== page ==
Figure 3

Influence of the transmitter SNR on channel capacity. Experiments were conducted with high correlation coefficient γ c  = 0.8.

Table 3

Capacity comparison for simulation and analytical experiments with n =8

SNR (dB)

Simulation

Analytical

Relative error

1

3.2437

3.2523

0.0086

2

3.5371

3.5479

0.0108

3

3.9269

3.8502

0.0768

4

4.1549

4.1579

0.0030

5

4.4301

4.4703

0.0402

6

4.7859

4.7865

0.0006

7

5.1043

5.1058

0.0015

8

5.3680

5.4276

0.0597

9

5.7515

5.7515

0.0000

10

6.1104

6.0770

0.0334

Next, the effect of SNR on the outage probability with equal branch SNRs (ρ i ) is investigated. The outage probability is calculated with γ c =0.5 for different values of SNRs on a wide rang of threshold γ0. Four different values of SNR, namely 5, 10, 15, and 20 dB, are used in the experiment and the results are reported in Figure 4. It can be depicted from the figure that the outage probability at a certain threshold value decreases by increasing the SNR.
Figure 4

Outage probability versus threshold γ 0 for different values of average branch SNR ρ .

Finally, the effect of channel correlation coefficient γ c on the outage probability with equal branch SNRs of 20 dB is investigated. For a comprehensive analysis, three different values of the correlation coefficient, i.e., 0.01, 0.5, and 0.99, are chosen constituting three different experiments. The outage probability is calculated for a wide rang of threshold γ0. The results depicted in Figure 5 show that the outage probability is maximum for γ c =0.01 before the value of γ0approaches 580 (approximately). Beyond this point the outage probability is maximum for γ c =0.99.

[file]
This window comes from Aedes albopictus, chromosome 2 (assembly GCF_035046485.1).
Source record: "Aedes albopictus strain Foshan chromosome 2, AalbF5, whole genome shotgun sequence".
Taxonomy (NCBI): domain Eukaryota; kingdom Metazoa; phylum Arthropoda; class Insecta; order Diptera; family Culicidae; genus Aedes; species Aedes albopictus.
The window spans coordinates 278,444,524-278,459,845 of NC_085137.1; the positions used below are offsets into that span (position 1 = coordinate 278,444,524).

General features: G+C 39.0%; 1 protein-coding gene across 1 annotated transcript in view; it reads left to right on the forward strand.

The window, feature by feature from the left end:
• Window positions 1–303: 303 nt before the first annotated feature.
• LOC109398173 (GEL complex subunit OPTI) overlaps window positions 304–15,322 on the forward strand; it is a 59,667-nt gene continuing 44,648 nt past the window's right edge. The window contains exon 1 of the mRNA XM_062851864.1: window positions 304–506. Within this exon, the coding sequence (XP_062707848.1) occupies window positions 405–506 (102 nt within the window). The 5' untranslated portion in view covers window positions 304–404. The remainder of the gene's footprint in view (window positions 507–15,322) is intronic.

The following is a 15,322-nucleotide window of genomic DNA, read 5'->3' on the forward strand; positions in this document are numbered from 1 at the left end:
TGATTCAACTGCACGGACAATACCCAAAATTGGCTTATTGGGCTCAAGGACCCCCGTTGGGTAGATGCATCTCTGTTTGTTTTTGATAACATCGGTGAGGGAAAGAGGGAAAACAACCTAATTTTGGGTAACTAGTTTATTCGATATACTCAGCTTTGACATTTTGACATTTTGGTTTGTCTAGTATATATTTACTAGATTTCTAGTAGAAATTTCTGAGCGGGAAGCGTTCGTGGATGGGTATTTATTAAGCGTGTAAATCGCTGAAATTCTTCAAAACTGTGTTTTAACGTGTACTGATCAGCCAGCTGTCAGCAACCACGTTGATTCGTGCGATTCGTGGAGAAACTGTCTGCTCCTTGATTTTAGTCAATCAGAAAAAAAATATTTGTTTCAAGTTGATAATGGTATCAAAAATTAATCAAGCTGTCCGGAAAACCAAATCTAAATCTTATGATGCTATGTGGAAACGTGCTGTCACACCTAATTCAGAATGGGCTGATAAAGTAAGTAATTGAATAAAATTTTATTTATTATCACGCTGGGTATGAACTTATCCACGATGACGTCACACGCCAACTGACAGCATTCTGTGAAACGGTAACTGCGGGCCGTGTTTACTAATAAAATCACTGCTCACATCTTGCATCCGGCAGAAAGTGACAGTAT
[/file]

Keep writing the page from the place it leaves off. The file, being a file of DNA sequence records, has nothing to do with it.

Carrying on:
Figure 5

Outage probability versus threshold γ 0 for different values of correlation coefficient γ c .

Conclusion

A novel and exact expression for average capacity of correlated diversity Rayleigh fading channels is presented. The proposed approach relies on exact evaluation of the CDF of random variable of the form 1 + xΩ x. This is essentially achieved by using Fourier representation of the unit step function followed by complex integration. The main contribution of the proposed research is the exact analysis in a simpler way which avoids approximations and sophisticated expressions. Extensive experiments have been conducted to investigate the accuracy of the proposed approach. Analytical and simulation results are found to be in agreement for all sets of experiments.

Endnote

aFor any matrix D, the quadratic form | | v | | D 2 is defined as | | v | | D 2 v D v .

Declarations

Authors’ Affiliations

(1)
Telecommunication Engineering Department, Iqra University
(2)
Department of Telecommunication Engineering, Karachi Institute of Economics and Technology (KIET)

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Copyright

© Moinuddin and Naseem; licensee Springer. 2013

This article is published under license to BioMed Central Ltd. This is an Open Access article distributed under the terms of the Creative Commons Attribution License (http://creativecommons.org/licenses/by/2.0), which permits unrestricted use, distribution, and reproduction in any medium, provided the original work is properly cited.